Sunday, 30 April 2017

L&Q paid £439m in break costs on swaps as part of £2.6bn refinancing

L&Q has reported a £417m post-tax deficit for the nine months to December 2016 after booking £625m of exceptional costs, predominantly relating to its £2.6bn refinancing.

The costs included £439m paid to banks during the refinancing following the merger with East Thames Group, which completed on 6 December 2016.

But the 96,000-home London-based group said it expects to reverse the deficit by year-end after it adjusts for East Thames’ assets, liabilities and reserves.

Outside of the exceptionals, the group operating surplus is set to drop by 2 per cent to £261m, against a 13 per cent rise in turnover. While its lettings margins were up, L&Q had reported in November 2016 that its full-year surplus would be affected by ‘dampening’ demand for high-end property in London’s prime markets and construction delays on key sites.

Its £2.6bn L&Q refinancing deal was done with Barclays, Dexia, HSBC, Lloyds, RBC, RBS and Santander. It came with a new covenant package ‘more in line with the corporate market’ and to support its ambitions to deliver 100,000 homes as part of an £15bn investment plan.

Available liquidity - which equates to cash and cash equivalents plus fully secured and committed undrawn loans - stands at £890m, compared with £370m at the March 2016 year-end. 

L&Q had declined to reveal the costs when announcing the refinancing in December 2016. Group finance director Waqar Ahmed told Social Housing at the time that while the restructure has crystallised the group’s mark-to-market (M2M) position on its swaps, that cost is offset by a ‘significantly lower average cost of debt’.

Reporting unaudited results to the markets today, L&Q said the financial restructuring ‘moved a material amount of debt from [East Thames] to L&Q, terminated all outstanding interest rate swaps and terminated a material proportion of fixed rate debt’.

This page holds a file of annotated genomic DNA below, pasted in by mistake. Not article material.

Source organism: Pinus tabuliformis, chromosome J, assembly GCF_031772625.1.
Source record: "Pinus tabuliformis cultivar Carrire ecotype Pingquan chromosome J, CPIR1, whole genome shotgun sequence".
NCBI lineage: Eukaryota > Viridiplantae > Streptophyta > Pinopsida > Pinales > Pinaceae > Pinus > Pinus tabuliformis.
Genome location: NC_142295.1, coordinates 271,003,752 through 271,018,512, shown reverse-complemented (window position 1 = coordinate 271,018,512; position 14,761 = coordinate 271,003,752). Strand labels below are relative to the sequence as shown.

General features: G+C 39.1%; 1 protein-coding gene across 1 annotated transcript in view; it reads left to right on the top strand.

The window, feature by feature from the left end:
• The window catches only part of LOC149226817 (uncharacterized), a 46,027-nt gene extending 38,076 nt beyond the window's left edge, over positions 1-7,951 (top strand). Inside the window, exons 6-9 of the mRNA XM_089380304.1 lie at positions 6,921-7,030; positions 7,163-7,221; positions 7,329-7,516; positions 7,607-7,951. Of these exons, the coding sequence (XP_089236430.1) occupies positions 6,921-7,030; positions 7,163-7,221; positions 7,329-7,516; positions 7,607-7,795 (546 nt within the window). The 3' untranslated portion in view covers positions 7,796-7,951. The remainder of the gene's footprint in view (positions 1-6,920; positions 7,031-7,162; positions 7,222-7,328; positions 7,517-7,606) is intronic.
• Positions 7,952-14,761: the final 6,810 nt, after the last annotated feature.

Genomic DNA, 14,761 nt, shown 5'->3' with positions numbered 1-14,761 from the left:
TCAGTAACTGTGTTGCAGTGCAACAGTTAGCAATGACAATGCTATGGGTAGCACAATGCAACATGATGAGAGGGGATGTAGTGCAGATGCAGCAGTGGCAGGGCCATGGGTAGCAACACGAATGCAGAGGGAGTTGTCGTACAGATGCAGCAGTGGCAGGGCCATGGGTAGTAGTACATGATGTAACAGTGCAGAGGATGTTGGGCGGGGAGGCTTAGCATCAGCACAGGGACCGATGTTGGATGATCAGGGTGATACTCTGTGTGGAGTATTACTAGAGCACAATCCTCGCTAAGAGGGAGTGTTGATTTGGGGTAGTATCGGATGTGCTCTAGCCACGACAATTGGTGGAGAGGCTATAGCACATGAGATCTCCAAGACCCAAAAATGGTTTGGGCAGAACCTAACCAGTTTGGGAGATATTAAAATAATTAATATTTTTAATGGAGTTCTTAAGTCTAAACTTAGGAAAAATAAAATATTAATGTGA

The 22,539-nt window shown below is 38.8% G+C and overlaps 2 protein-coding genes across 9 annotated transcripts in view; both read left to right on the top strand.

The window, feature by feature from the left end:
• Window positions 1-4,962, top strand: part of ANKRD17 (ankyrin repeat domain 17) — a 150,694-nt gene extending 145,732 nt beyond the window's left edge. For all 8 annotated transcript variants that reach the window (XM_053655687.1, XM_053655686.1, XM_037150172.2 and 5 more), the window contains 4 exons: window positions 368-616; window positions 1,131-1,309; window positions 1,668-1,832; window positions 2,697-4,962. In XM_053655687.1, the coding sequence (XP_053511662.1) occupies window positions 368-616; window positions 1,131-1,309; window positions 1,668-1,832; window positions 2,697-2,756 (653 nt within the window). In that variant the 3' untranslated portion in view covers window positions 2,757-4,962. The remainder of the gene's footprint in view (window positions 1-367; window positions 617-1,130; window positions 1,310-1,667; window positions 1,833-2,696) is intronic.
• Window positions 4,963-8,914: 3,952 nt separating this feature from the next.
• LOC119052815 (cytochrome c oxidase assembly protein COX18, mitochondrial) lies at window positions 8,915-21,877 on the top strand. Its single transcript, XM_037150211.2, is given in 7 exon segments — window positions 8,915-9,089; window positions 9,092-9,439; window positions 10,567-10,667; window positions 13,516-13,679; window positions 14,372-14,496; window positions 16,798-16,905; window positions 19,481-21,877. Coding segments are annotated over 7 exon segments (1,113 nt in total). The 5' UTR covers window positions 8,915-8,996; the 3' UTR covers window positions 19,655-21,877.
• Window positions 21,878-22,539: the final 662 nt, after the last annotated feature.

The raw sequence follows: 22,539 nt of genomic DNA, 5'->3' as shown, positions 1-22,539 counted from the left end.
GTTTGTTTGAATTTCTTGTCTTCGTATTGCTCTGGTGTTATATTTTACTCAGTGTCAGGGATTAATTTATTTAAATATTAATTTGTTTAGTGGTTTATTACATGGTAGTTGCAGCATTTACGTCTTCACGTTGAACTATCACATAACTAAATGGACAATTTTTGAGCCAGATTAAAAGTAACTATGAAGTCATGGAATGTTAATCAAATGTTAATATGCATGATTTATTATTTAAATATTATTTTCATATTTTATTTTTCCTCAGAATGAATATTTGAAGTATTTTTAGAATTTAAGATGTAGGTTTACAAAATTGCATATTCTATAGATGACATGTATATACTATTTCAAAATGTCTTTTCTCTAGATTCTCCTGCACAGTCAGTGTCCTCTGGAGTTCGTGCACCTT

In the statement to the markets today, Mr Ahmed said: ‘During the trading period L&Q has completed the transaction to add [East Thames] as a subsidiary that materially increases the value of assets and conducted a £2.6bn refinancing exercise that adds flexibility to the capital structure; delivers a stronger liquidity coverage ratio; and lowers future financing costs to support our corporate objectives.’

Exceptional refinance costs included £4m of previously capitalised costs, a £182m reclassification from cash flow hedge reserve to the Statement of Consolidated Income (SOCI), and the fair value termination costs of £439m.

Standalone derivatives are subject to market fluctuations that can result in collateral calls and a requirement to post asset security or cash when organisations are ‘out of the money’ with their bank counterparties. The last financial year saw 17,900-home Bedfordshire-based association BPHA pay £49.8m to break half of its standalone swaps in a bid to reduce risk and dampen its exposure to margin calls, which was welcomed by rating agency Standard & Poor’s (S&P).

During the refinancing, L&Q married banking loans with shorter-term sales activity and longer-term debt capital markets finance with housing for rent. It also saw L&Q crystallise its mark-to-market (M2M) position on its swaps. The refinancing leaves 60 per cent of group debt at a variable rate and 40 per cent fixed.

For the full-year to 31 March 2017, L&Q said there will be an exceptional adjustment through the statement of consolidated income (or balance sheet) to reflect the fair value of East Thames Group’s assets, liabilities and reserves.